A Catholic Monthly Magazine

This Saint was not made by eating well and being kind

by James K Baxter

James K. Baxter wrote this article for the feast of St. John Vianney, Curé (parish priest) of Ars, in the form of a conversation. His friend, as it were, starts it off.

“The Church makes some very peculiar choices at times — I mean, in her choice of saints. Take St John Vianney, the Curé of Ars. He's the patron saint of parish priests. Well, of course he was a parish priest. I suppose that's why they chose him. But he'd be a terrible man to meet. Ignorant, eccentric, narrow-minded — he clamped down on all dancing in the parish -ferociously ascetic, superstitious — he used to think the devil visited him at night—”

“Perhaps the devil did. The devil tempted Our Lord.”

“Oh come now! The best explanation of poltergeists is in terms of abnormal psychology. The Curé must have been thoroughly neurotic.” 

“You're talking about the man I love."

“I didn't know you were a fan of his. Why on earth . . . ? ” 

“You mean, how could I admire him when I also admire Brendan Behan's Borstal Boy?” 

“Something like that. I thought you were a progressive thinker.”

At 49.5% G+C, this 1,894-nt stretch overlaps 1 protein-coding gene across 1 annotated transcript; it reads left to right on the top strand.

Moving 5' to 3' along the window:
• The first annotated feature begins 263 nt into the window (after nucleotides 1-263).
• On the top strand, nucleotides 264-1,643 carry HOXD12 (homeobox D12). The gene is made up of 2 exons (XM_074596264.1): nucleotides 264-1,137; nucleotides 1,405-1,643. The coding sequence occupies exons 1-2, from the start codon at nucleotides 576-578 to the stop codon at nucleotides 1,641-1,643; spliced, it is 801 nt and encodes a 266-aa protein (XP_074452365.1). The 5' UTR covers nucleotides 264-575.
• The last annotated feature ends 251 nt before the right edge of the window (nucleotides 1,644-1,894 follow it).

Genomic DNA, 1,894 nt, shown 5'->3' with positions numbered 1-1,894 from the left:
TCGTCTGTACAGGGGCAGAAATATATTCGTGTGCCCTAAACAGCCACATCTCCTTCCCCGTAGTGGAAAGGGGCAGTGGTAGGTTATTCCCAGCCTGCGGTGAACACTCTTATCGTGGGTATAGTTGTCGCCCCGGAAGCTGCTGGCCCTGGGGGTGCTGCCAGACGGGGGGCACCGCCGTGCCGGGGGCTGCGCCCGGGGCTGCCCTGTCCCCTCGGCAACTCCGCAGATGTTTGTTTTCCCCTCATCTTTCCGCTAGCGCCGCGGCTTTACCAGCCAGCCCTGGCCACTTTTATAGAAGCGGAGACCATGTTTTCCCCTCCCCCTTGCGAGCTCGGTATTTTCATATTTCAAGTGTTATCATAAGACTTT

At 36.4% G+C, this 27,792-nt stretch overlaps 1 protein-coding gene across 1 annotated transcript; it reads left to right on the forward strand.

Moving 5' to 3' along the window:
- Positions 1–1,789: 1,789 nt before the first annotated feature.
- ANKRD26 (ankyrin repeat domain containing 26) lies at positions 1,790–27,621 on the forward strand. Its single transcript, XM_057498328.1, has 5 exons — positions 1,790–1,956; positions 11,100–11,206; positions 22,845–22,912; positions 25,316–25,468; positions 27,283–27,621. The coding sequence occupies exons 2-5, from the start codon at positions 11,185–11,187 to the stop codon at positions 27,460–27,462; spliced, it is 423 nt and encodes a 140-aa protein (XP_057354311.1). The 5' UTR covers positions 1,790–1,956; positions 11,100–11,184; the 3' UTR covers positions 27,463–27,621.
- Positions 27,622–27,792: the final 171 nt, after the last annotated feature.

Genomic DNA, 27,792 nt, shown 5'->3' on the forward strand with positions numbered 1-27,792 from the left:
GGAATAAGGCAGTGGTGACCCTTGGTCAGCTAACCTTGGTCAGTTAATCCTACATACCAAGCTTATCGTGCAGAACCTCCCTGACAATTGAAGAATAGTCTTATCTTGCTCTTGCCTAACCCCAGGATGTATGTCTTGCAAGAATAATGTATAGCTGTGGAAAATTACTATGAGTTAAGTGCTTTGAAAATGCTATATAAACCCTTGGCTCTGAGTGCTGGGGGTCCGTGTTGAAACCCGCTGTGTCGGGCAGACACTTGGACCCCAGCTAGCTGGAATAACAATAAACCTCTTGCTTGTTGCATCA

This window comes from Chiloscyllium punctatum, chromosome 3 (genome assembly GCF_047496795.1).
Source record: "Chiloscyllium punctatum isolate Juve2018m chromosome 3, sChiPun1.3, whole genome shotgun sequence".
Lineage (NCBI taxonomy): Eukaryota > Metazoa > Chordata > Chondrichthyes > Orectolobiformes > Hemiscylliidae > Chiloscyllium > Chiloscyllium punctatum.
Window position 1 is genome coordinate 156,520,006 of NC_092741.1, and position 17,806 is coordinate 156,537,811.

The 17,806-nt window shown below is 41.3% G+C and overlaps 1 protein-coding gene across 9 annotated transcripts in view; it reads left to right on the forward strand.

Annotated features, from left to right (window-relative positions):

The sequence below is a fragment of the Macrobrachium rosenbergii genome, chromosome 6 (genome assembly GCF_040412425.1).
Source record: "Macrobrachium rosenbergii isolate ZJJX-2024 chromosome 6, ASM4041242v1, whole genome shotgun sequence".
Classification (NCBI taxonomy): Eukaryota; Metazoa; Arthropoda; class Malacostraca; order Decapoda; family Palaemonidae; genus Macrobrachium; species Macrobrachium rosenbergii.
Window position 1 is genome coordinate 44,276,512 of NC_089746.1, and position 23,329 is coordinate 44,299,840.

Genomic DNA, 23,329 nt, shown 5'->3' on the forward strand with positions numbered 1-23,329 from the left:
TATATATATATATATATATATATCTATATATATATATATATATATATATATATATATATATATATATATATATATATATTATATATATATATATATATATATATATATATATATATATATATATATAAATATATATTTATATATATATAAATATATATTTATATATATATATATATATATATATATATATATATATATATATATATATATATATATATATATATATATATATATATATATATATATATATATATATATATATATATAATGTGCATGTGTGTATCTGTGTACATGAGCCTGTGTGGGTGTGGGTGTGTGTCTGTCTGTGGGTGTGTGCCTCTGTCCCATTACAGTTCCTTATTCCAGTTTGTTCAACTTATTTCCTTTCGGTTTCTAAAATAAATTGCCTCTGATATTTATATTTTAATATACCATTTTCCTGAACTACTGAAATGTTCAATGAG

“Maybe there's not so much difference between the Curé and Behan as you think. They both have that magnificent simplicity that belongs to a mind saturated in the Faith from the beginning of consciousness, and perhaps from before consciousness — a peasant mind, a mind like a tree-root.” 

“But he was a bigot."

“I don't know about that. I can't see how he had time to be. He didn't argue about theology much. He lived it instead. Seventeen hours a day in the confessional.” 

“I certainly admire his powers of endurance. But surely he's the saint of simplicism, not of simplicity. If the modern clergy followed him.”

“If they followed him, they would all be poor. And God would begin to possess their souls.” 

“My word, you're beginning to talk like him! What's the benefit of poverty? I mean, there's no sense in living on a potato and a sip of milk a day. It would ruin a man's health.” 

“When, and if, we go to Heaven, the charity we showed on earth will be more important than our state of health. I've got a full gut and the Curé had an empty one. People are eating mud and grass in India.” 

“You won't help them by starving yourself.” 

“I don't know. I could give the money to them. By starving myself I could keep other men alive. And God would be glad about it. But I don't do it. I only talk about it. The Curé acted — that's why I love him.” 

“He's out of date.” 

“I'm not so sure about that. A few years ago, I was kneeling in a church in Madras. I had bad dysentery — amoebic and bacillary — at the same time. I couldn't hold down anything but biscuits and black coffee. And I was kneeling there in the bottom of a pit of exhaustion and depression: And I looked up and saw this little neat old man standing beside the altar.” 

“Don't tell me you had a vision.” 

“No. It was a statue of him. But the Indians had put it there because they knew he was one of them — one of the poor, a man who didn't want anything but God.” 

“Did he cure your dysentery?” 

“No. But he taught me the spiritual meaning of poverty. I went out and gave a young leper money and put my arm round his shoulders.”